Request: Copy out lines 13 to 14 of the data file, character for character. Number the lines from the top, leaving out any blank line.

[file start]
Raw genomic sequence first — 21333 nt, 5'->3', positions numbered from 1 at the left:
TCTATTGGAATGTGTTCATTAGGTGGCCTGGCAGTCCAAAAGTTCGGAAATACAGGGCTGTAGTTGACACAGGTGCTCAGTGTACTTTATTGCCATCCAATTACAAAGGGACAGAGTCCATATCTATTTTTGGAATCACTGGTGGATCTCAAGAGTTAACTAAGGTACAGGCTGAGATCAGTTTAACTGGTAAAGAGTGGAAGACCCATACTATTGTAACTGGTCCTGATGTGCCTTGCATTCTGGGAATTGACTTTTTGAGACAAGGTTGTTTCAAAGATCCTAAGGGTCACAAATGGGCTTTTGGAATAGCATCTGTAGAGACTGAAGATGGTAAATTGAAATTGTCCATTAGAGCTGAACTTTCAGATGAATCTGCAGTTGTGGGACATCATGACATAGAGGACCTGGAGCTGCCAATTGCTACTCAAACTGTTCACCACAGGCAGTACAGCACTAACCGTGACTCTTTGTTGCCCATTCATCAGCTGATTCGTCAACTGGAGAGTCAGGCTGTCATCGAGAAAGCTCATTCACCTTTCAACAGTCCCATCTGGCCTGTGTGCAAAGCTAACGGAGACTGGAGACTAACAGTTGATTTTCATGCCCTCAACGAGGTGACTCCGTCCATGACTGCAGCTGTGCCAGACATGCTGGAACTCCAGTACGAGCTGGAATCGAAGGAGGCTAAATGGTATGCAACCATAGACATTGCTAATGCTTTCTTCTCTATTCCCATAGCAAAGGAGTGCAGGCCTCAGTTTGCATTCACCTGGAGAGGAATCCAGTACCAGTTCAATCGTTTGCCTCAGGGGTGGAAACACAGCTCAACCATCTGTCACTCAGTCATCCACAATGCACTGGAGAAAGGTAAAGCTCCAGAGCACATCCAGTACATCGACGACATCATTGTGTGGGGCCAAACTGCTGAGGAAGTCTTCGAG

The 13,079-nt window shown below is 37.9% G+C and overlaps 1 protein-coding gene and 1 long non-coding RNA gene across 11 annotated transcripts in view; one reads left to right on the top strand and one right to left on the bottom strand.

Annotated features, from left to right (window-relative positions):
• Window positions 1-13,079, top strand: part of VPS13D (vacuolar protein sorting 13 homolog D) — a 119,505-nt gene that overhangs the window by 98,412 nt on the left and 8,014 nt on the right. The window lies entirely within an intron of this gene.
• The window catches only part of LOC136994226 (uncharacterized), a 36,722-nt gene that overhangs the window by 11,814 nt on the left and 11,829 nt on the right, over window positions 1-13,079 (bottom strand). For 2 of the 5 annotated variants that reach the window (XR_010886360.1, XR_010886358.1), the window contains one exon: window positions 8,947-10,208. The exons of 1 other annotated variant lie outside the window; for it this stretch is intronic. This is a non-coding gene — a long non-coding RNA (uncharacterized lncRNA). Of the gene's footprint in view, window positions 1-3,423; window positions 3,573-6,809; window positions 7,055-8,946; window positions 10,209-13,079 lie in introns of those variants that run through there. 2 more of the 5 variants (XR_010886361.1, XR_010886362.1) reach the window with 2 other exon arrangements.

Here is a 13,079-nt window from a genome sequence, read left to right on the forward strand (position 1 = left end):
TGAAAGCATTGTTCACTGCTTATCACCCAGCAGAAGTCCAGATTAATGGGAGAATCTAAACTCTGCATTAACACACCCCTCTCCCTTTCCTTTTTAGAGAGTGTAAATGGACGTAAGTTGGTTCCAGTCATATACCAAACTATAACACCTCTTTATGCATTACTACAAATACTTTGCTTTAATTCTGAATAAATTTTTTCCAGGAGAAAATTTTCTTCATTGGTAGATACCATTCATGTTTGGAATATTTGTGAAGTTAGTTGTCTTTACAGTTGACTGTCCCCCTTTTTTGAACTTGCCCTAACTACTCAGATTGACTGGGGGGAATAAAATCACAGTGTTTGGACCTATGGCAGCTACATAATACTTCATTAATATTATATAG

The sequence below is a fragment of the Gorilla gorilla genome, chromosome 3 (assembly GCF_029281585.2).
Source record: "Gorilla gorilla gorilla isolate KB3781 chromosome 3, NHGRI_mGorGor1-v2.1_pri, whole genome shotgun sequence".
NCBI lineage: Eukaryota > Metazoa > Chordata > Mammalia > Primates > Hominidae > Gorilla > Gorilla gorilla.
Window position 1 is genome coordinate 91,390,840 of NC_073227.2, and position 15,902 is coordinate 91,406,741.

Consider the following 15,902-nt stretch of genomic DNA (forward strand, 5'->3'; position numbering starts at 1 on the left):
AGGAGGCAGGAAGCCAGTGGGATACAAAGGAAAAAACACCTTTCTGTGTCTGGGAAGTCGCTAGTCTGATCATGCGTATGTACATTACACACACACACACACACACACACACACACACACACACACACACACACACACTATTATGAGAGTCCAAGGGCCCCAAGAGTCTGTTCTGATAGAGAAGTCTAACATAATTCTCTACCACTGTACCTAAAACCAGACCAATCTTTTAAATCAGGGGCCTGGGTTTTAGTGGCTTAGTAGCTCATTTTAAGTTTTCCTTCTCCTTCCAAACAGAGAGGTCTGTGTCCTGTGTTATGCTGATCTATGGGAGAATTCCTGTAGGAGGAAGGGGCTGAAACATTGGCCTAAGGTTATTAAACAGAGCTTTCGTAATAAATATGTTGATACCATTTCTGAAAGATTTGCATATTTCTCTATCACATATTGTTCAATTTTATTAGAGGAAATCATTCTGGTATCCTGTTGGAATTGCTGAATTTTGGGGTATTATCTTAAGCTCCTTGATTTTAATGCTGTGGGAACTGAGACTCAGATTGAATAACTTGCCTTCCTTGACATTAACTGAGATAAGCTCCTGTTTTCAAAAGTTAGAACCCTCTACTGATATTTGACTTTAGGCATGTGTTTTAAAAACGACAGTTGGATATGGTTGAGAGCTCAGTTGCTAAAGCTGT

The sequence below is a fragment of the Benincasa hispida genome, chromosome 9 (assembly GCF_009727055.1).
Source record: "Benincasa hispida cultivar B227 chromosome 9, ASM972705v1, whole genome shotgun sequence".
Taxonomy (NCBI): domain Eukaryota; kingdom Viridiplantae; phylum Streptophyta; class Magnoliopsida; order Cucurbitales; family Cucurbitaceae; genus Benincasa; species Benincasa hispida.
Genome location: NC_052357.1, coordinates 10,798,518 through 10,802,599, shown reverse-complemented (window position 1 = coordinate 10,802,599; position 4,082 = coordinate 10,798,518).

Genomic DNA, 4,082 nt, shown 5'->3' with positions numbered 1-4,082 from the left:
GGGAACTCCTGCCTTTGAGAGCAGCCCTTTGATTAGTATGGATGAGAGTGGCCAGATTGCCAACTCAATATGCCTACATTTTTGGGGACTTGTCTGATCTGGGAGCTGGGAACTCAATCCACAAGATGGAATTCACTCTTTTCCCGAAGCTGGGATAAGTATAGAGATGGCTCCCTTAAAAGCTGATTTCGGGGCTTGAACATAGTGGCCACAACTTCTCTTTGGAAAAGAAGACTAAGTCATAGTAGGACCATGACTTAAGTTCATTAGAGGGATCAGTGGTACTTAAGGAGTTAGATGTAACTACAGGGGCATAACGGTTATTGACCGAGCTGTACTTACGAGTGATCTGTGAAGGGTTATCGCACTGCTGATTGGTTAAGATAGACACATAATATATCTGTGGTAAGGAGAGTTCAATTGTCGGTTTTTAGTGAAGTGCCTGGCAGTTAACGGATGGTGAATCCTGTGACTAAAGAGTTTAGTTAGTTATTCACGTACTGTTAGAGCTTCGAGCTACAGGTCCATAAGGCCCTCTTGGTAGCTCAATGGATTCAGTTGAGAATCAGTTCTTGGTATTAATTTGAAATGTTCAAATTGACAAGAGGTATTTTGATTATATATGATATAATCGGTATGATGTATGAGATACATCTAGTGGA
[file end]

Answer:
Consider the following 15,902-nt stretch of genomic DNA (forward strand, 5'->3'; position numbering starts at 1 on the left):
AGGAGGCAGGAAGCCAGTGGGATACAAAGGAAAAAACACCTTTCTGTGTCTGGGAAGTCGCTAGTCTGATCATGCGTATGTACATTACACACACACACACACACACACACACACACACACACACACACACACACACACTATTATGAGAGTCCAAGGGCCCCAAGAGTCTGTTCTGATAGAGAAGTCTAACATAATTCTCTACCACTGTACCTAAAACCAGACCAATCTTTTAAATCAGGGGCCTGGGTTTTAGTGGCTTAGTAGCTCATTTTAAGTTTTCCTTCTCCTTCCAAACAGAGAGGTCTGTGTCCTGTGTTATGCTGATCTATGGGAGAATTCCTGTAGGAGGAAGGGGCTGAAACATTGGCCTAAGGTTATTAAACAGAGCTTTCGTAATAAATATGTTGATACCATTTCTGAAAGATTTGCATATTTCTCTATCACATATTGTTCAATTTTATTAGAGGAAATCATTCTGGTATCCTGTTGGAATTGCTGAATTTTGGGGTATTATCTTAAGCTCCTTGATTTTAATGCTGTGGGAACTGAGACTCAGATTGAATAACTTGCCTTCCTTGACATTAACTGAGATAAGCTCCTGTTTTCAAAAGTTAGAACCCTCTACTGATATTTGACTTTAGGCATGTGTTTTAAAAACGACAGTTGGATATGGTTGAGAGCTCAGTTGCTAAAGCTGT